Wednesday, June 26, 2013

The way they were

Rowland makes the valid point that many of the criticisms against McClellan are using 1864-5 thinking to judge the beginning of the war. When the war began both Lincoln and McClellan were thinking in terms of conciliation. Surely when the South saw the Northern behemoth they would give up this silly secession business. Someone, perhaps Lincoln said that if a fair vote was held in the south, overwhelming numbers would vote for union. Lincoln and McClellan both thought that there was an underlying sympathetic segment that would declare for union once the North exhibited a show of force.

The thinking that influenced both Lincoln and McClellan was Winfield Scot's who in the waning days of the Buchanan administration "labored over the possible military responses the North might be called upon to make. Scott was not sanguine about the success of any plan to invade the South and force those seceded states into rejoining the Union. Of four options laid out by him, he was most pessimistic about the invasion plan. Arguing that it would require an army of three hundred thousand commanded by a brilliant general and take 'two or three years' to subdue the South . . . ." As a consequence Scott advocated milder means that were not discarded as policy until after Fort Sumter.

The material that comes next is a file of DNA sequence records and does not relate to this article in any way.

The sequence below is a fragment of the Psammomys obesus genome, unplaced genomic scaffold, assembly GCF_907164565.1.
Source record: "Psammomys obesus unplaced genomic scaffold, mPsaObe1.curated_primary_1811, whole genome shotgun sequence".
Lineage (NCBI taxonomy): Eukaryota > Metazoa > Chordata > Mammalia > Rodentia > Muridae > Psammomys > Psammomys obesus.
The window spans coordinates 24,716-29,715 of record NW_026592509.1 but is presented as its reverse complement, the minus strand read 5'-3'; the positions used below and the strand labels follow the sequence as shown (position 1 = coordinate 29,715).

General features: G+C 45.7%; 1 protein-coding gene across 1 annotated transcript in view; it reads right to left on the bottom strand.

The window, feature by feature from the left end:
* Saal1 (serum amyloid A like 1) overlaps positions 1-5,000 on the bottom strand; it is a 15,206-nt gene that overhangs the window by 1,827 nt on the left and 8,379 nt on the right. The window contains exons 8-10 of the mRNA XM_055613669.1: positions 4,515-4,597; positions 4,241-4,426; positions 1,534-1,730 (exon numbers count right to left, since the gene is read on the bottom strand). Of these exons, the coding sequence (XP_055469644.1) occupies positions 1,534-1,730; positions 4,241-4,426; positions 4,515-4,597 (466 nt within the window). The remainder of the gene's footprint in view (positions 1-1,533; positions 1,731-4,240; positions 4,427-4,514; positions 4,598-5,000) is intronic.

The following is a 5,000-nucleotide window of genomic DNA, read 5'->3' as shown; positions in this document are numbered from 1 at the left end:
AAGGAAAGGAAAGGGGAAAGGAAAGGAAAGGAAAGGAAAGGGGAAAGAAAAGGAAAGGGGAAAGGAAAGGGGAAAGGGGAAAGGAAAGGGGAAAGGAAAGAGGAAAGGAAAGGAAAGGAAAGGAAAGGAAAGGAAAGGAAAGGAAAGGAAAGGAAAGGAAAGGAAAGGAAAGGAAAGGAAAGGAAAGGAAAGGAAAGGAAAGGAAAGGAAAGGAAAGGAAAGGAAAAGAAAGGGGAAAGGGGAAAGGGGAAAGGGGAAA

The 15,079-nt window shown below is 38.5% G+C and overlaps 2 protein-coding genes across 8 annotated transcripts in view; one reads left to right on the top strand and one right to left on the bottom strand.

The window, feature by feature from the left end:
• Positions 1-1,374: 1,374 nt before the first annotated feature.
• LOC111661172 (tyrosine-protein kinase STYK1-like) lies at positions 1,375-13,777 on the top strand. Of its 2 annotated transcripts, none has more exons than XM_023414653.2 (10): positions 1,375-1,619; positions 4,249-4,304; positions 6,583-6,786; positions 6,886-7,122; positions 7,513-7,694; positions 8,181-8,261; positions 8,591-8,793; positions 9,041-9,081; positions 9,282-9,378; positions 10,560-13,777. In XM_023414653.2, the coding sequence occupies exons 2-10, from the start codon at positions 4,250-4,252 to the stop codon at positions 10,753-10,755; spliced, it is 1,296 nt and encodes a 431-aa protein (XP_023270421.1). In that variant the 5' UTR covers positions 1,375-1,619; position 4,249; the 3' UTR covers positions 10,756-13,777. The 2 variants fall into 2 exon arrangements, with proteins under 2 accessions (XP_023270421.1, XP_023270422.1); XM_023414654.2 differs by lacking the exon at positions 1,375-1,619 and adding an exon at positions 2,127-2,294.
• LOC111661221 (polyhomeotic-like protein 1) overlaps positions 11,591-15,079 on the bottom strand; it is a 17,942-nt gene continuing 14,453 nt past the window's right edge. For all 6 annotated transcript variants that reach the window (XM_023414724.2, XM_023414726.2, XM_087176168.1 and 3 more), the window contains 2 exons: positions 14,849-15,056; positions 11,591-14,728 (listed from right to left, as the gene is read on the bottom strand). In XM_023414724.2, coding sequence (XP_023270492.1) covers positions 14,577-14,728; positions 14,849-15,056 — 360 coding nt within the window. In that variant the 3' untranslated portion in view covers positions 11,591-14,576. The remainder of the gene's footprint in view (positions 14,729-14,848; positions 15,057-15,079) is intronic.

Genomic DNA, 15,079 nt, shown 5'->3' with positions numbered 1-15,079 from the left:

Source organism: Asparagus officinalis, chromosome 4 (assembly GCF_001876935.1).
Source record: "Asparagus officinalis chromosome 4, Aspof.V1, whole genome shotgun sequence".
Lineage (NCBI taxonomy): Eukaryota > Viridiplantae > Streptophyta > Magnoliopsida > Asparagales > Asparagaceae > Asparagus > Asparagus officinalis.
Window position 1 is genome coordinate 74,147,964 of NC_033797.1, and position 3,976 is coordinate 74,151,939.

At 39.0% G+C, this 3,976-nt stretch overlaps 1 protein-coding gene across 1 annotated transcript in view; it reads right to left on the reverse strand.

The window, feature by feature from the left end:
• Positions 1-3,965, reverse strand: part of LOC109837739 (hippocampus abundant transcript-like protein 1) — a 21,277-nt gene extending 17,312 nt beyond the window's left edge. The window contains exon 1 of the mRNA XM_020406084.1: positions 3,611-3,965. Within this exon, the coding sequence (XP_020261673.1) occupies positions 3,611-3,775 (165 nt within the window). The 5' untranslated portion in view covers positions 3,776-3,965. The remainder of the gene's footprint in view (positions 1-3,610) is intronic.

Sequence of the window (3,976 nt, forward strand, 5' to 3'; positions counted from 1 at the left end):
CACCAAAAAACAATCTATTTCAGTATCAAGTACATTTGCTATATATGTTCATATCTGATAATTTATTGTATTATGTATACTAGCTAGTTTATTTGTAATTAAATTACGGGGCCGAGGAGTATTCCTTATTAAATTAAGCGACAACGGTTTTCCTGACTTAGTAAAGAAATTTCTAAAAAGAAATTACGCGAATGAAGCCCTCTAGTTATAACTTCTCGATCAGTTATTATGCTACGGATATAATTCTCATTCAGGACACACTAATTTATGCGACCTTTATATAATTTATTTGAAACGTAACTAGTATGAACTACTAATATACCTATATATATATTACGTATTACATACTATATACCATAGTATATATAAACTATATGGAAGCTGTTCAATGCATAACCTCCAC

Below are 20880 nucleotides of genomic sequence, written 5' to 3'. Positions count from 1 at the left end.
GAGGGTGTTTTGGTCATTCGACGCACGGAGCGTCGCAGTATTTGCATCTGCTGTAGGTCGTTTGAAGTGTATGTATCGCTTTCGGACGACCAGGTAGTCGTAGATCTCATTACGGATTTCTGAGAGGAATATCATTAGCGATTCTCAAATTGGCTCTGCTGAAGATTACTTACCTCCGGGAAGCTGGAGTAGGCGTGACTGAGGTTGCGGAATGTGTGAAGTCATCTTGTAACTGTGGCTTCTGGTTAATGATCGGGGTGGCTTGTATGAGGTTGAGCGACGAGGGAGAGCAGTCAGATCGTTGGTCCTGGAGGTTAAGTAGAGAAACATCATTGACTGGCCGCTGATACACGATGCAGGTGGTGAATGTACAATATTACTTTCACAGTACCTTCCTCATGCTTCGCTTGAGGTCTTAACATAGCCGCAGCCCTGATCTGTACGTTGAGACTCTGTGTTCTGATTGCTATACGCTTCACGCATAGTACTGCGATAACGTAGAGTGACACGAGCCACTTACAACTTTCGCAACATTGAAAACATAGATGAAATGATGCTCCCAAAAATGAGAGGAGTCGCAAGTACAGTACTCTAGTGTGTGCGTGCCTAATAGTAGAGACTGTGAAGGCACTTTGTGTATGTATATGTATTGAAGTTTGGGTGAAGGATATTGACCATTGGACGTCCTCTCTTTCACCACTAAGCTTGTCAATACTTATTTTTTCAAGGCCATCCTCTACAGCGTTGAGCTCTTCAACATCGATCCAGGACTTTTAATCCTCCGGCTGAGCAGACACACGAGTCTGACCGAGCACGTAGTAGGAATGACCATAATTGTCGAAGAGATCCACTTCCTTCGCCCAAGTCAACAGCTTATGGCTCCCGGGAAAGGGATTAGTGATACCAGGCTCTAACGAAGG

Rowland references Michael C. C. Adams, Our Masters the Rebels: A speculation on Union Military Failure in the East, 1861-1865. "Adams thesis . . . has its merits. McClellan, indeed, was convinced that the South was not only better prepared at the outset of the war but furnished a social order that was more conducive to discipline and order. Consistent with his views on the influence of the slave-holding aristocracy in perpetrating secession, he believed that the deference shown them by the poor whites in the South made discipline an easy task. Along with Sherman and many other Northern generals, McClellan believed that during the secession crisis the North had allowed the South to seize federal property and arsenals and to begin drilling and training recruits for the army. The South, they believed, was fully prepared for war; the North was not."

COMMENT: We have seen the end of this play and know that conciliation wasn't going to work. We judge McClellan by the lessons learned by 1864, but we ought not. If there was a chance conciliation would work then it should be tried. If there was a chance a show of force would bring the South to its senses then that should be tried as well. And the North tried those things.

The South during the Civil War reminds me quite a lot of Sparta. The Spartans were also an aristocratic slave-holding society and were man for man the best fighters in the world. Democratic Athens far outnumbered them but it didn't matter. The Spartans won most of their battles year after year. Of course that didn't last forever, but longer than the ACW. So there the North was, not even as well trained or practiced as the Athenians preparing to defeat the Confederate Spartans with just numbers. The Persians were impressed with numbers as well.

Athens learned from Sparta and eventually fought as well as they did, but it took a long time to learn. I admire Sheridan as this same sort of fighter -- as good as the Spartans, but the Athenian (Northern) Army wasn't ready for him until 1864. It had no place for him, at least not as he was to become, in the McClellan army of 1861.

And shall we blame McClellan for that? The Athenians blamed their generals for defeats. It gave them something to do while their armies and their generals got better and better.

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